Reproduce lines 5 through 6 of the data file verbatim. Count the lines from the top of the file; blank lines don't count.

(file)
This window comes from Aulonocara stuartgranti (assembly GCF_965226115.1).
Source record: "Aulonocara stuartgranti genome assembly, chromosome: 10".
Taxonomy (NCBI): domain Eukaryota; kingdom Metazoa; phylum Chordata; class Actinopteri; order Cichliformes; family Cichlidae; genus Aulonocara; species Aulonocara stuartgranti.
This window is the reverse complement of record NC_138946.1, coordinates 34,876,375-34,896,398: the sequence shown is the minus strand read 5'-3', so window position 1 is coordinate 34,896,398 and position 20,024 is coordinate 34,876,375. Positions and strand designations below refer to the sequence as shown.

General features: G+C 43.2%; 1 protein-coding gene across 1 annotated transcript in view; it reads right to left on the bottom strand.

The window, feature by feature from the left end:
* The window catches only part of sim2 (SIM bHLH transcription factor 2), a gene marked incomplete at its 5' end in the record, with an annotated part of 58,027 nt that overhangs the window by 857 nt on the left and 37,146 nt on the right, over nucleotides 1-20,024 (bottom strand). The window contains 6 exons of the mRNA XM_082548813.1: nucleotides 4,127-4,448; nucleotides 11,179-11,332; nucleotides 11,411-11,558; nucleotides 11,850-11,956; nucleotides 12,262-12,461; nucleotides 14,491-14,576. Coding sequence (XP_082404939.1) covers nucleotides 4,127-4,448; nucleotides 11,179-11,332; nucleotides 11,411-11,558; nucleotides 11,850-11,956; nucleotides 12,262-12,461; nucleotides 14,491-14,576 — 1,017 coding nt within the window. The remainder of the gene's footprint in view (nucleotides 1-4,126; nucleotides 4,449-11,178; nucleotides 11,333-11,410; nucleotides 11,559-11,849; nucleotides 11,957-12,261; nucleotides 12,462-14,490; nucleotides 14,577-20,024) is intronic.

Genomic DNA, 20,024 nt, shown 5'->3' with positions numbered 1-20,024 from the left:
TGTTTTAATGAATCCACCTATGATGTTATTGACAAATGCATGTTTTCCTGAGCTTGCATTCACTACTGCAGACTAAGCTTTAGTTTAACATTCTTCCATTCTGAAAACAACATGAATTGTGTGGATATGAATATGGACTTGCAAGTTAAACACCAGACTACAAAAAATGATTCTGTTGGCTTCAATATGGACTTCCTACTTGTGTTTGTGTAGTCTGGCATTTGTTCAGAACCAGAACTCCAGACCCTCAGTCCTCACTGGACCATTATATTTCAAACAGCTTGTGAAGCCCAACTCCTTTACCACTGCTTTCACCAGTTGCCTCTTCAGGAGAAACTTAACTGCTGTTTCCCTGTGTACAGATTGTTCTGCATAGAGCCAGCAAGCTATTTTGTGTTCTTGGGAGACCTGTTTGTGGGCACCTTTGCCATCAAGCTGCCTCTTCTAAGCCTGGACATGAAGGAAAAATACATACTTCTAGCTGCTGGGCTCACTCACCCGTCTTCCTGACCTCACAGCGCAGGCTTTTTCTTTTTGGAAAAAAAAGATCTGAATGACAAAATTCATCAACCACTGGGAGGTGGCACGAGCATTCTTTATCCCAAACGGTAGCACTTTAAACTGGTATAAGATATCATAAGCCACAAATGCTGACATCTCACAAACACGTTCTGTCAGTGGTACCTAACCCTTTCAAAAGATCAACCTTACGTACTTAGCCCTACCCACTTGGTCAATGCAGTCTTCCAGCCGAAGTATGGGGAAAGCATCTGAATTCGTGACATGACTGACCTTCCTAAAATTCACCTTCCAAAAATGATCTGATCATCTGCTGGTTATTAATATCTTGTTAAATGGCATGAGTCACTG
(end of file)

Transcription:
General features: G+C 43.2%; 1 protein-coding gene across 1 annotated transcript in view; it reads right to left on the bottom strand.

The window, feature by feature from the left end: